Nevada giant Harry Reid dies at 82
Former U.S. Senate Majority Leader Harry Reid during a Nevada Democrats’ event at Bellagio Resort & Casino on Nov. 17, 2019 in Las Vegas. (Photo by David Becker/Getty Images)
Harry Reid, a man who wielded power in the U.S. Senate that was greatly disproportionate to the sparsely populated state he represented, died Tuesday.
“I am heartbroken to announce the passing of my husband, former Senate Majority Leader Harry Reid,” his wife Landra said in a statement. “He died peacefully this afternoon, surrounded by our family, following a courageous, four-year battle with pancreatic cancer. Harry was 82 years old. We were married for 62 years.”
“I’ve had the honor of serving with some of the all-time great Senate Majority Leaders in our history. Harry Reid was one of them,” Pres. Joe Biden said in a statement. “And for Harry, it wasn’t about power for power’s sake. It was about the power to do right for the people.”
“Under his watch as Senate Majority Leader, Harry helped pass the Recovery Act to prevent another Great Depression,” Biden said. “He helped rescue the American auto industry. He helped pass the Affordable Care Act and Dodd-Frank Wall Street Reform, ended Don’t Ask Don’t Tell, and ratified the New Start Treaty.”
Reid served as a state legislator and lieutenant governor to his mentor, Gov. Mike O’Callaghan.
He was also the chairman of the Nevada Gaming Commission and sparred with gaming license applicant and mob associate Lefty Rosenthal, an episode chronicled in Martin Scorcese’s film Casino.
Reid was elected to the House of Representatives in 1982, when Nevada’s population warranted a second seat.
In the 1986 race for the U.S. Senate, Reid defeated Jim Santini, a Democrat who ran as a Republican at the behest of then-U.S. Sen. Paul Laxalt, a Republican who was vacating the seat.
Reid served in the Senate from 1987 to 2017, and as Majority Leader from 2005 to 2015.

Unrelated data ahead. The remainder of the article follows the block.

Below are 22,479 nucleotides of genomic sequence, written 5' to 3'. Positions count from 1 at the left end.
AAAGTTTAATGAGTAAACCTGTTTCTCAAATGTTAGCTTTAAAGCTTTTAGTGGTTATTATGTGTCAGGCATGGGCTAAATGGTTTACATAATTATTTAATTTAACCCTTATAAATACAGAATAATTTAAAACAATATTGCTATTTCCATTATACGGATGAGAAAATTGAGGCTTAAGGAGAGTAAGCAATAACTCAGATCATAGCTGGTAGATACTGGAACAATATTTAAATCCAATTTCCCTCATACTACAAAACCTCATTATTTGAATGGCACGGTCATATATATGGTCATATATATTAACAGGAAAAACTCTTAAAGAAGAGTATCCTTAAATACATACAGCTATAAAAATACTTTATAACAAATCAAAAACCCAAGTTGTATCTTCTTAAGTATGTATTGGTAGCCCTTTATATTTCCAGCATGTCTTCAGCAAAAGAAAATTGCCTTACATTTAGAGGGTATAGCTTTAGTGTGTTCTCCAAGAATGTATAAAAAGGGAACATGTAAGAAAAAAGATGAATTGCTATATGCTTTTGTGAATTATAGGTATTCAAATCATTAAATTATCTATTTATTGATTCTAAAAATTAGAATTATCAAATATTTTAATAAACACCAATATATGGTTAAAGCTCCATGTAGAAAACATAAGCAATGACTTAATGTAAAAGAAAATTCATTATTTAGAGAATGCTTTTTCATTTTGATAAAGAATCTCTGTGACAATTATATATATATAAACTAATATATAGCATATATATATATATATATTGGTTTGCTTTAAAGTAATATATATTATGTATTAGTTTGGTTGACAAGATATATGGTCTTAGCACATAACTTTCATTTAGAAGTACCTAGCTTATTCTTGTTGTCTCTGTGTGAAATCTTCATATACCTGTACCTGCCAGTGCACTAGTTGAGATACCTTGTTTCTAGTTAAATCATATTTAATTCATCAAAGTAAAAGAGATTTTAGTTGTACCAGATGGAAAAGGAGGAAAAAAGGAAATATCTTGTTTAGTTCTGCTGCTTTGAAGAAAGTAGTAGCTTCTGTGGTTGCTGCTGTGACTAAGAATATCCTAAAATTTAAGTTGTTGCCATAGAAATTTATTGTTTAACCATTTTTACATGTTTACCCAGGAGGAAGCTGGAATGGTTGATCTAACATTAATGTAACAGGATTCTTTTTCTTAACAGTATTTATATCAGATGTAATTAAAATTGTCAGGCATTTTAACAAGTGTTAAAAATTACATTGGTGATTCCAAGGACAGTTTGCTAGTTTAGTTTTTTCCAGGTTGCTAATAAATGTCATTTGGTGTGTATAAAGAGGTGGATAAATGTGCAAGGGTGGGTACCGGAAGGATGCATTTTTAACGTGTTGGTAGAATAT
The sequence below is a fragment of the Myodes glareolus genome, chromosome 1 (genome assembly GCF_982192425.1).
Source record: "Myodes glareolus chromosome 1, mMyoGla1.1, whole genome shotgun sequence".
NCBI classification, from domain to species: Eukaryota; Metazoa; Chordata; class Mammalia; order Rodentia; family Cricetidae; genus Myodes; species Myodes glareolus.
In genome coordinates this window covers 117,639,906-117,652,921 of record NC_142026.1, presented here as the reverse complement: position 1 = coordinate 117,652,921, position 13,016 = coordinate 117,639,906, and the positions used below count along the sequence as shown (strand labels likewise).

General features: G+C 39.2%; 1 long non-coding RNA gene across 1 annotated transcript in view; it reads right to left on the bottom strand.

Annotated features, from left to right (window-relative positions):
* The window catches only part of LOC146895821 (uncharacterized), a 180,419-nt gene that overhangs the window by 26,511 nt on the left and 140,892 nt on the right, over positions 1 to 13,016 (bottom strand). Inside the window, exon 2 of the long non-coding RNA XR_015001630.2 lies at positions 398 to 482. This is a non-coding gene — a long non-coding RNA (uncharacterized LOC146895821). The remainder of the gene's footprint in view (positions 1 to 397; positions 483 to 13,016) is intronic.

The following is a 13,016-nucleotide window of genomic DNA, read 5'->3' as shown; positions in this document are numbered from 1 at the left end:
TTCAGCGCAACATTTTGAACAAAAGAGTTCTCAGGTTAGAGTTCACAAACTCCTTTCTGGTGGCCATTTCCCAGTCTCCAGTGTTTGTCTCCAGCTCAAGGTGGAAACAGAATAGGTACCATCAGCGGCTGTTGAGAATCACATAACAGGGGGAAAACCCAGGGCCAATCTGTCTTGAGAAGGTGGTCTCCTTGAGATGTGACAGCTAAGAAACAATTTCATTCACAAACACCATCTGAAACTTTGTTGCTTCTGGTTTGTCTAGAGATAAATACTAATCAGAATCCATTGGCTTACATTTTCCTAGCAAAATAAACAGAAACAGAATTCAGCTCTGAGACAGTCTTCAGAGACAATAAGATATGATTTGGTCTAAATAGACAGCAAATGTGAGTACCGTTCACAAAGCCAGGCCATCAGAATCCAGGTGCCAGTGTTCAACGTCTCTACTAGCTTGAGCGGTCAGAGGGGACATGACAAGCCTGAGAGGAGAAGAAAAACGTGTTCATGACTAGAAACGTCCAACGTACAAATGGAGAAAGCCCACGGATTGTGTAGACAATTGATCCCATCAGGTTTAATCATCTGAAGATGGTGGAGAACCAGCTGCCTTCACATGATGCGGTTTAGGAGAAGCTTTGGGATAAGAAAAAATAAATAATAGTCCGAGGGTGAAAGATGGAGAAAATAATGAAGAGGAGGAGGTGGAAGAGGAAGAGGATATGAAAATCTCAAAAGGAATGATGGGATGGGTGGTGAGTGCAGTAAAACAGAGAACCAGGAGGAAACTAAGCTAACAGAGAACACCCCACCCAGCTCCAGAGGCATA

He is perhaps best known nationally for helping then-Pres. Barack Obama shepherd the Affordable Care Act through Congress, and for igniting the so-called ‘nuclear option’ (a procedural vote to allow simple majority rule) in the process of approving judicial nominees.
In Nevada, Reid is hailed as the person most responsible for parrying a seemingly inevitable decades-long Congressional effort to site a high-level nuclear waste repository at Yucca Mountain, about 90 miles from Las Vegas.
Reid, born in Searchlight, a mining town in the Southern Nevada desert, attended Basic High in Henderson, where he met Landra Gould, who would become his wife. They have five children.
“He was the man from Searchlight, born into the humblest beginnings, and he went on to lead a truly extraordinary life and fight for every man and woman across our state,” Sen. Catherine Cortez Masto said in a statement.
Gov. Steve Sisolak said in a news release that the mark Reid “left on the Silver State will last forever.”
“To say Harry Reid was a giant doesn’t fully encapsulate all that he accomplished on behalf of the state of Nevada and for Nevada families; there will never be another leader quite like Senator Reid,” Sisolak said. “To me, he was a mentor, a father figure, and someone I trusted to always give it to me straight.”
Reid underwent surgery in 2018 to have a cancerous tumor removed from his pancreas. Earlier this month, his name officially replaced that of former U.S. Sen. Pat McCarran on the Las Vegas airport.
“We are so proud of the legacy he leaves behind both on the national stage and his beloved Nevada,” Landra Reid said in a statement.
Funeral arrangements have not been announced.
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